words Kieran Long
This year’s biennale focused on the cultural significance of polders, which can apparently be seen in Vermeer, Johann Cruyff and Boney M...
The Dutch. Rational, empirical people. And they have had to be, given that most of the country is below sea level. The history of the Netherlands can be written as a struggle to overcome an unfavourable geographic situation through rationality and engineering.
This year’s Rotterdam architecture biennale examines this history, and the relationship of cities in the Netherlands and elsewhere, with waterside locations in four major exhibitions at the Netherlands Architecture Institute and in the Las Palmas warehouse in the Kop van Zuid area of the city. This is the second Rotterdam biennale, and is curated by Adriaan Geuze, founder of West 8 – one of the most significant landscape architects in Europe.
Despite the rather apocalyptic title of the biennale – The Flood – there is no sense that today’s problems are likely to overcome the tireless belief of the Dutch in finding ways to overcome the inevitable advance of nature. The Dutch have an unbroken tradition in modernist design, and seemingly a national image that has every faith in the progress of Dutch ideas to hold back the tide. “The current problems of rising water levels ... no matter how acute, are only one more chapter in the centuries-old tradition of Dutch involvement with water,” explains the introduction to the show.
Geuze, introducing the biennale at the preview, also talked about his new book, Polders!, recently published in Dutch by the NAI. He speculated that there might be a cultural dimension to the polders, and was incredibly entertaining speculating on how everyone from Vermeer to Johann Cruyff owe their attitudes to their art on the flat, rectilinear landscape of the 3,000 polders that constitute the characteristic part of the Dutch landscape. “And the incredible importance of the rubber shoe,” added Geuze. “A Dutch invention.”
However, the polders exhibition, which consists of a detailed examination in models and text of 15 historic polders, had none of the humour and synthesis of Geuze’s introduction. The models are, inevitably, big and flat and green, just like the landscape they represent, and they’re quite dull. If we could have seen just a little video of Boney M (whose lead singer is from the Lelystad polder, which Geuze thinks may have inspired The Rivers of Babylon) it may have helped. But it is all very, very dry.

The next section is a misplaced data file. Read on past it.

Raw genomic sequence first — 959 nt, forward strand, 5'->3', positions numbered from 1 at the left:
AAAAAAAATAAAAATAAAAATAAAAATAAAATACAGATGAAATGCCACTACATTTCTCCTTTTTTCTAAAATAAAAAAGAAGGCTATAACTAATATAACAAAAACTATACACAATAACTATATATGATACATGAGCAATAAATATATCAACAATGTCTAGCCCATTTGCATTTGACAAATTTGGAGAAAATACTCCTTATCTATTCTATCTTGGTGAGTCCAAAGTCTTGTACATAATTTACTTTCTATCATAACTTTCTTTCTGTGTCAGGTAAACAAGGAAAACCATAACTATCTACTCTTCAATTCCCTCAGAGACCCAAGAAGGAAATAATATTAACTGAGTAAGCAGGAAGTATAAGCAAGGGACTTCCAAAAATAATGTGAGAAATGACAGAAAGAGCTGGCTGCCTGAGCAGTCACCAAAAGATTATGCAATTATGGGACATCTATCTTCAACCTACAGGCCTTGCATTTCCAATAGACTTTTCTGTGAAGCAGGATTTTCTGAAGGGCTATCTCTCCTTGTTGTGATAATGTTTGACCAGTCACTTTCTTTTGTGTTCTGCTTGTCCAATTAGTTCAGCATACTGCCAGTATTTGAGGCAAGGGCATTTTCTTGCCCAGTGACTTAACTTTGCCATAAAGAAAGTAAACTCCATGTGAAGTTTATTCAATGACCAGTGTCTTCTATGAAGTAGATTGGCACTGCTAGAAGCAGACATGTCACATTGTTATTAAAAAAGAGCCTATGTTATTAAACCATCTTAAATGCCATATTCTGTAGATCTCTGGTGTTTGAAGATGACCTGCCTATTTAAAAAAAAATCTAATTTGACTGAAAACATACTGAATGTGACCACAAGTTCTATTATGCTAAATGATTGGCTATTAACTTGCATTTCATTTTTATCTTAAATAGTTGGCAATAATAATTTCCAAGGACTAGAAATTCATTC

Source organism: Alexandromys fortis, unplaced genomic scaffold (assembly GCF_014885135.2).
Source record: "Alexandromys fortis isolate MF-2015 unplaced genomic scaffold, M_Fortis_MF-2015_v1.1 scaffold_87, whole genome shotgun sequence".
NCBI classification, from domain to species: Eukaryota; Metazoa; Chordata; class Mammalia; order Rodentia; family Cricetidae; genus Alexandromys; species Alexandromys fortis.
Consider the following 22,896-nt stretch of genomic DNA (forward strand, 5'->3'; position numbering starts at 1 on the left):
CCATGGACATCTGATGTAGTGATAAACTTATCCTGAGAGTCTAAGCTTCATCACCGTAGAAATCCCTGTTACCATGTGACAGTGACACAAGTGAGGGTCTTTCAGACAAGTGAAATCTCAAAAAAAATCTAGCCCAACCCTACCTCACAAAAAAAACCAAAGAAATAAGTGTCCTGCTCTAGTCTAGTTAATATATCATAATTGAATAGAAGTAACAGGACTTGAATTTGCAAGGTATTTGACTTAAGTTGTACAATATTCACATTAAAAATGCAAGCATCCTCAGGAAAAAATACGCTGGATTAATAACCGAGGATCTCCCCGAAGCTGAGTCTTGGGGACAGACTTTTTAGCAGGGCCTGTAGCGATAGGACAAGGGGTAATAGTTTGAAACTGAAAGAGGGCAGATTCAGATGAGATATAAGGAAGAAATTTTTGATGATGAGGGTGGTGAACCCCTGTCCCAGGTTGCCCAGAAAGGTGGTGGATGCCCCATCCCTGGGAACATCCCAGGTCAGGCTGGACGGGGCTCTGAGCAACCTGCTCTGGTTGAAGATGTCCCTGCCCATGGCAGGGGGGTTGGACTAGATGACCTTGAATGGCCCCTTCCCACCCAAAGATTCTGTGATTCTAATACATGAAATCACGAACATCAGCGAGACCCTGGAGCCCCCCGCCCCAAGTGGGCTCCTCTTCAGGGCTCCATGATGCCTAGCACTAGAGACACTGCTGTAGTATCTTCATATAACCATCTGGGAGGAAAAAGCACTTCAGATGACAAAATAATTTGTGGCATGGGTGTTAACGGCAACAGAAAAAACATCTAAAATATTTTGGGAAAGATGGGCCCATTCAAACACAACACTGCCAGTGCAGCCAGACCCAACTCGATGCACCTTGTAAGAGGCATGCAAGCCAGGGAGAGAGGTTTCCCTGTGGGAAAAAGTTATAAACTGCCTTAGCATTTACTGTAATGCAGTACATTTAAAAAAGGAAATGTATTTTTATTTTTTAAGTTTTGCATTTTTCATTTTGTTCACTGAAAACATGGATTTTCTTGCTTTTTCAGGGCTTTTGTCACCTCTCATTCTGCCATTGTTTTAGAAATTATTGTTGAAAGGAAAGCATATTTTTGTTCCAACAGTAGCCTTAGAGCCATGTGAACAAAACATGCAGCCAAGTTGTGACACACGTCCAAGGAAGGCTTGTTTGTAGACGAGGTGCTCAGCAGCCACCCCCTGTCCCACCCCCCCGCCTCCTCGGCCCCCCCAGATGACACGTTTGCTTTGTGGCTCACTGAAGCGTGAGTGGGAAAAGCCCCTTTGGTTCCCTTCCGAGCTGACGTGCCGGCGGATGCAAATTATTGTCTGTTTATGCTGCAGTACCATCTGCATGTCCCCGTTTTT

The other exhibitions have an entertaining simplicity. The Water Cities exhibition consisted of huge models of waterside cities from all over the world, which are fascinating in the way that maps are compelling. The Mare Nostrum show exhibited a number of cities from all over the world in varying states of panic about the future of their coastlines – these lacked coherence, but this was the show with an atmosphere most like a biennale, cramming together diverse approaches in one room and allowing it to develop its own logic.
The first Rotterdam biennale was two years ago (icon 002 and 003), and promised to add something worthwhile to the merry-go-round of cultural festivals. But its execution has lacked conviction, and it has not developed into the research-led, empirical festival-with-a-conscience that could provide an alternative to Venice. The rumours are that there will not be another biennale, because of difficulties finding money for 2007. Ironic really, that with this show of dykes and dams, the NAI has finally plugged the stream of funding for this embryonic festival.
The biennale was in June, but “Polders: The Scene of Land and Water” runs until September 4 at the Netherlands Architecture Institute in Rotterdam.